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June 2012
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EFFICIENT Private partnership bill smart way to fund needs

Among the bills presently trying to make their way through the Kentucky Legislature is one that, while not volatile or sexy enough to gain much note on the evening news, is probably one of the best pieces of legislation in the pipeline.

The bill would authorize public-private partnerships - commonly referred to as P3s - as an alternative way of financing state and local government projects and services. The bill creates a structure under which private firms contract with a government branch or agency to provide a service or build a facility for public use. The private firm assumes the financial risk of building and/or operating the project, often in return for fees generated by the project. The government owns and maintains control of the facility or service by way of its contract, but saves money by not having to finance or, in most cases, pay to operate it.

Perhaps the best feature of the measure as currently proposed is that it allows private firms to submit unsolicited proposals to state agencies and local governments on ways infrastructure or services could be provided privately at a cost savings.

More generally, the bill would create an Office of Public Private Partnerships in the Finance and Administration Cabinet that would be responsible for encouraging competition for ways to privately fund specific government projects and needs.

The bill has been receiving a big push from the Kentucky Chamber of Commerce, which notes in materials it has been circulating that every one of the states bordering Kentucky has already passed P3 legislation. Some have had such laws for decades.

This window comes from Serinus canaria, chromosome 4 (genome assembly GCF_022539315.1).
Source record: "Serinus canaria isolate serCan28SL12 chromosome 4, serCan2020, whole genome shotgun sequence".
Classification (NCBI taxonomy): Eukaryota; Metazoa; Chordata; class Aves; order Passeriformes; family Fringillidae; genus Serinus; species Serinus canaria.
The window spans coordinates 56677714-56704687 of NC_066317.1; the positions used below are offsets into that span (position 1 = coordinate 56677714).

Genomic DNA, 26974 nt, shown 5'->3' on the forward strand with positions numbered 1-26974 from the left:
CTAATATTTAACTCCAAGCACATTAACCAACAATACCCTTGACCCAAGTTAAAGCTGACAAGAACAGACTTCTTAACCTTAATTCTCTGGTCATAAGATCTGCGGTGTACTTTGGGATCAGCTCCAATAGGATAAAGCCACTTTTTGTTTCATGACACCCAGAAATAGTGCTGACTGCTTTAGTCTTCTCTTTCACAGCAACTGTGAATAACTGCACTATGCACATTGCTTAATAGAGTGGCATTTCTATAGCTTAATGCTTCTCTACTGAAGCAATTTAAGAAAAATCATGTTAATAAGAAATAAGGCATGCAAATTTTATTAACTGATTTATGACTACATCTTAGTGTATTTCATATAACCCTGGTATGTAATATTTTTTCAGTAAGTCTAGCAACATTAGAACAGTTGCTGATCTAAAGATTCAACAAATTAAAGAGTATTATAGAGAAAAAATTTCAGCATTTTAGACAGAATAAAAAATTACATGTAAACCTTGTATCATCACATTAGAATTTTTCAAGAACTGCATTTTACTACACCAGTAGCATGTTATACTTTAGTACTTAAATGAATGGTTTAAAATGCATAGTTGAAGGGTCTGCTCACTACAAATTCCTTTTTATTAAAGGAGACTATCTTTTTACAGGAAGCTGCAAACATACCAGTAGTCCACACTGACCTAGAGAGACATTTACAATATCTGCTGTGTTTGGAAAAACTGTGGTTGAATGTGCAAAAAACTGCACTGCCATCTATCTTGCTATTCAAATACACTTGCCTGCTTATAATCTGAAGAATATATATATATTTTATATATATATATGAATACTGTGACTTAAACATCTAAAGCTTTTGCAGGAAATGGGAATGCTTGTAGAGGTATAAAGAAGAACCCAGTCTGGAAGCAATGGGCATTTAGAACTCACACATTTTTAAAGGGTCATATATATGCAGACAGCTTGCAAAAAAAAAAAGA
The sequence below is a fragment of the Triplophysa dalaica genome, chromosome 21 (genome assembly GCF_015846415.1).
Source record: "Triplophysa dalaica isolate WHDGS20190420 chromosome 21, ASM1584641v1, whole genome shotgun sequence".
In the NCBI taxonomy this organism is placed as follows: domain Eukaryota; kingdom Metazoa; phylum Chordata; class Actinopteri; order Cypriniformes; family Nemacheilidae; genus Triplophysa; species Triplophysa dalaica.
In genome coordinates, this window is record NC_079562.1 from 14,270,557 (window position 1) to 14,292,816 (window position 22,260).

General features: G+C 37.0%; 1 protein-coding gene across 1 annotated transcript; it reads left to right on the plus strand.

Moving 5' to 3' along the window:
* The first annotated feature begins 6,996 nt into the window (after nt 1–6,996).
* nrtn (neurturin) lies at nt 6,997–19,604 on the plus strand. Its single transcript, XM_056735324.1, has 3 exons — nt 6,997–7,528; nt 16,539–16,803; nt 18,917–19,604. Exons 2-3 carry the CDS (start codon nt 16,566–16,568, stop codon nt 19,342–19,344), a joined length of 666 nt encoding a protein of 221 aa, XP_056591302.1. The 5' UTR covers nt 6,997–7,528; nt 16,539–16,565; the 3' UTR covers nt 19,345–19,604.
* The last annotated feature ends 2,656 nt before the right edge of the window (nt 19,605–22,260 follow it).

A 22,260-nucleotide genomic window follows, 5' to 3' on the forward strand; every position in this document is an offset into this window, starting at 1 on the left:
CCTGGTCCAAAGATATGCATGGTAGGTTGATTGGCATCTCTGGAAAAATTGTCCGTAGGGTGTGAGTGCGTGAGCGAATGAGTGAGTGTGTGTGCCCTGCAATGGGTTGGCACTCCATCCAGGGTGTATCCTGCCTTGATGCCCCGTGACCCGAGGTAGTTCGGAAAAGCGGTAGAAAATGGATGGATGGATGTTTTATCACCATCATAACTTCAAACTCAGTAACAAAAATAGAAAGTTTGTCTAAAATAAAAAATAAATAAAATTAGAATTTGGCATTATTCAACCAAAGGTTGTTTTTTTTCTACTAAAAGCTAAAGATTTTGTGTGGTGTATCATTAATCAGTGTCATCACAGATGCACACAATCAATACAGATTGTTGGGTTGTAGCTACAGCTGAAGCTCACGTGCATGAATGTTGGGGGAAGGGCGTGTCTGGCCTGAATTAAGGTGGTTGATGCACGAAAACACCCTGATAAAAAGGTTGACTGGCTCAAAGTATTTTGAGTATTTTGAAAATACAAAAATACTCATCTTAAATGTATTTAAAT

Among notable examples of successful partnerships cited by the Chamber is a wastewater treatment and storm water management project in Indianapolis. The city contracted with a private company in 1994 to handle operation, maintenance and long-term planning of its waste and storm water system. The arrangement saved the city $189 million from 1994 to 2008 while reducing accidents by 85 percent and providing a 100 percent compliance rate for EPA standards on conventional pollutants. Paducah and McCracken County, which are currently dealing with an expensive EPA mandate to separate their storm water and wastewater systems, might want to take a note from that book.

Most of the public-private projects cited in the Chamber's material have to do with water treatment or transportation infrastructure, but within those umbrellas are a wide variety of projects large and small - everything from contracting out sales of advertising at highway rest stops in return for the rest stops being self-financing to construction and operation of short-line rail systems.

The Chamber notes that Kentucky currently is in a difficult financial squeeze. The state and much of the nation remain stuck in a slow growth economy that hinders tax revenue growth and the ability to raise new revenue. Meanwhile growing pension and Medicaid liabilities have caused the share of Kentucky's budget going to education and other important state responsibilities to decline over the past two decades.

The P3 legislation is being suggested as one way to take some financial pressure off of state and local governments by letting the private sector finance and operate some government functions that lend themselves well to that.

As of last week the bill had been posted in the House Revenue and Appropriations committee. It lists top House leaders among its sponsors and has bipartisan co-sponsors including several from our end of the state.

People who have observed the Kentucky Legislature over the years know plenty of snakes have crawled out of the woodpile. But in every session some good bills do come along. We think the P3 proposal is one of them, and we think taxpayers here and across the state would do well to support it.

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